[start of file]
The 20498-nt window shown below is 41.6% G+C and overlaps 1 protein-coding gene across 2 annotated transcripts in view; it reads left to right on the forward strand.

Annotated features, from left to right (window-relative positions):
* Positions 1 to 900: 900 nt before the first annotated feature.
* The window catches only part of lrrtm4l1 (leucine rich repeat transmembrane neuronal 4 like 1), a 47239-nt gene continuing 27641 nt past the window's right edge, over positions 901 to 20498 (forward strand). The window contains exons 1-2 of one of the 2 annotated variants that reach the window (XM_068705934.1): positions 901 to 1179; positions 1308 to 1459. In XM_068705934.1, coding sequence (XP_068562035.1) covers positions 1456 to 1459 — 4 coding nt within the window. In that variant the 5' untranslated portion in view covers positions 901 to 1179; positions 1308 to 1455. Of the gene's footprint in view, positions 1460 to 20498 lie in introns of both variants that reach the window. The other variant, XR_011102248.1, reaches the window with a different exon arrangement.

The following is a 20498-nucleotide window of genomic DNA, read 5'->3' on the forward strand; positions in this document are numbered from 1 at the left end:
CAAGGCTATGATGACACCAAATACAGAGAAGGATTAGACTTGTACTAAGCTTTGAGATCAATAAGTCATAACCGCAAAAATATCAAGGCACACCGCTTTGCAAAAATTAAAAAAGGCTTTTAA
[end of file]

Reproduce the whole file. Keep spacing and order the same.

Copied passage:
The 20498-nt window shown below is 41.6% G+C and overlaps 1 protein-coding gene across 2 annotated transcripts in view; it reads left to right on the forward strand.

Annotated features, from left to right (window-relative positions):
* Positions 1 to 900: 900 nt before the first annotated feature.
* The window catches only part of lrrtm4l1 (leucine rich repeat transmembrane neuronal 4 like 1), a 47239-nt gene continuing 27641 nt past the window's right edge, over positions 901 to 20498 (forward strand). The window contains exons 1-2 of one of the 2 annotated variants that reach the window (XM_068705934.1): positions 901 to 1179; positions 1308 to 1459. In XM_068705934.1, coding sequence (XP_068562035.1) covers positions 1456 to 1459 — 4 coding nt within the window. In that variant the 5' untranslated portion in view covers positions 901 to 1179; positions 1308 to 1455. Of the gene's footprint in view, positions 1460 to 20498 lie in introns of both variants that reach the window. The other variant, XR_011102248.1, reaches the window with a different exon arrangement.

The following is a 20498-nucleotide window of genomic DNA, read 5'->3' on the forward strand; positions in this document are numbered from 1 at the left end:
CAAGGCTATGATGACACCAAATACAGAGAAGGATTAGACTTGTACTAAGCTTTGAGATCAATAAGTCATAACCGCAAAAATATCAAGGCACACCGCTTTGCAAAAATTAAAAAAGGCTTTTAA